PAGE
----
The selection of an appropriate hitch is another area where extra margins of capacity come in handy. I always install the heaviest duty hitch available for the vehicle. It costs very little more than a light duty hitch, and it gives you the ﬂexibility to move up to a larger trailer later.
I do not agree with the statements that trailers under 2,000 pounds do not need equalizing hitches or brakes. A 1000-pound trailer is difﬁcult enough to stop without its own brakes, and an equalizing hitch will make even a 1000 pound trailer handle and ride better than a trailer towed without the equalizing feature.
There are also factory-made bolt-on receivers available for most cars and trucks. There are some vehicles, however, which are not generally used for towing, and you may ﬁnd it necessary to have a custom hitch installer fabricate a receiver for the vehicle. Ideally, the hitch should fasten to the subframe just ahead of the rear axle as possum.
When selecting a travel trailer you will ﬁnd that the aerodynamic drag is a bigger factor than the weight of the trailer. Once the weight is rolling, it ceases to be a major factor, but the aerodynamic drag is there constantly. A 1.6 litre car, for example, will likely do a very nice job pulling a 2400-pound fold down camping trailer, but it will not stand a chance with a 1000 pound conventional full size travel trailer. The rule of thumb we use is that the trailer should be light enough that the car can get it up to highway speed in a reasonable time. Generally speaking, 0-80 kph in 30 seconds is considered acceptable.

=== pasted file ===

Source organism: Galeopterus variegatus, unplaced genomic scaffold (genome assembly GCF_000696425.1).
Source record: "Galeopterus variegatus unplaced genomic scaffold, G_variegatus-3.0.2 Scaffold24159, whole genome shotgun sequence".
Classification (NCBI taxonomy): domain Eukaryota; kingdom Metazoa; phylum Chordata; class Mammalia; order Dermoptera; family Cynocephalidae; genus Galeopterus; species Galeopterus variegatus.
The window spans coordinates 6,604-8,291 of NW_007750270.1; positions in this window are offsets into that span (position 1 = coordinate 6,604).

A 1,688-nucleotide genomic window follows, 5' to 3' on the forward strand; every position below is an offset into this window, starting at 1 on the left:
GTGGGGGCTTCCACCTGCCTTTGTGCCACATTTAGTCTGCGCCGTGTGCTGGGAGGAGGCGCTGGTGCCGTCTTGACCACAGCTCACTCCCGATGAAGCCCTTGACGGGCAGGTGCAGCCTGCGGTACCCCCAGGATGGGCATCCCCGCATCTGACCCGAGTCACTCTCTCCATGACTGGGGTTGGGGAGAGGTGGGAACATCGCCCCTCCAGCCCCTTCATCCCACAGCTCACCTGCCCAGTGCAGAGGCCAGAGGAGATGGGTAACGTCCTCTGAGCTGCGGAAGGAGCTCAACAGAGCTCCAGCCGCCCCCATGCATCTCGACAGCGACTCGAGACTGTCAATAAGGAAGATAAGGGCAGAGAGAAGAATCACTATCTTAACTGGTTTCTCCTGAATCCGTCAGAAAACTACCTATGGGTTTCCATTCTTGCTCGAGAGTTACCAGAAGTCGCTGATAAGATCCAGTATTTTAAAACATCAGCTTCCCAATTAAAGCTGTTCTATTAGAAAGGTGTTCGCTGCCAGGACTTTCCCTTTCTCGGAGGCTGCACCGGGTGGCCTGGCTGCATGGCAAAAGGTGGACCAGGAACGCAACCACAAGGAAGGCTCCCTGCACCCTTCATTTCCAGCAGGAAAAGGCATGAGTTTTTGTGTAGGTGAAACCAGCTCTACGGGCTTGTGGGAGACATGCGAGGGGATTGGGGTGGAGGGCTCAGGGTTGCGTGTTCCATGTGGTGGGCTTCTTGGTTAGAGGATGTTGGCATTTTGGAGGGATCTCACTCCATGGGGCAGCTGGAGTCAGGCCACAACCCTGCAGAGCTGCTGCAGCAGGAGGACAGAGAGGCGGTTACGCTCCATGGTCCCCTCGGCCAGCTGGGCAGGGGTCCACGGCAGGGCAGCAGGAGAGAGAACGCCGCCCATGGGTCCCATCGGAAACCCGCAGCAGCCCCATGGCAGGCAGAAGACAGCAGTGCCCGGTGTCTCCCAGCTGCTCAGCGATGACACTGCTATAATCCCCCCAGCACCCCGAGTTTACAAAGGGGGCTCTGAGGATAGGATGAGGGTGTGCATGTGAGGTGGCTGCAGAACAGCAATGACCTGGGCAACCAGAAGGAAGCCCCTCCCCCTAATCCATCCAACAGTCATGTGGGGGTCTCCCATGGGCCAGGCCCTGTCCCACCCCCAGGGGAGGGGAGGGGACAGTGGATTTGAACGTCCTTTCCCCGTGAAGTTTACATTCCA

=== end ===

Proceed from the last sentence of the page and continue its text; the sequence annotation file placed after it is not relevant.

Your RVDA of Canada dealers will be pleased to help you select the appropriate tow vehicle and trailer combination. You might want to follow our concept of equipping the tow vehicle ﬁrst, so that you can try a number of travel trailers… over the years, we found that this is the best way to assure a compatible match between trailers and tow vehicles. If you follow this guideline, I am sure you will find a combination that you will be happy with.
Andy Thomson has been writing for RV Lifestyle Magazine for more than 25 years. He also owns and operates Can-Am RV Centre located in London, ON.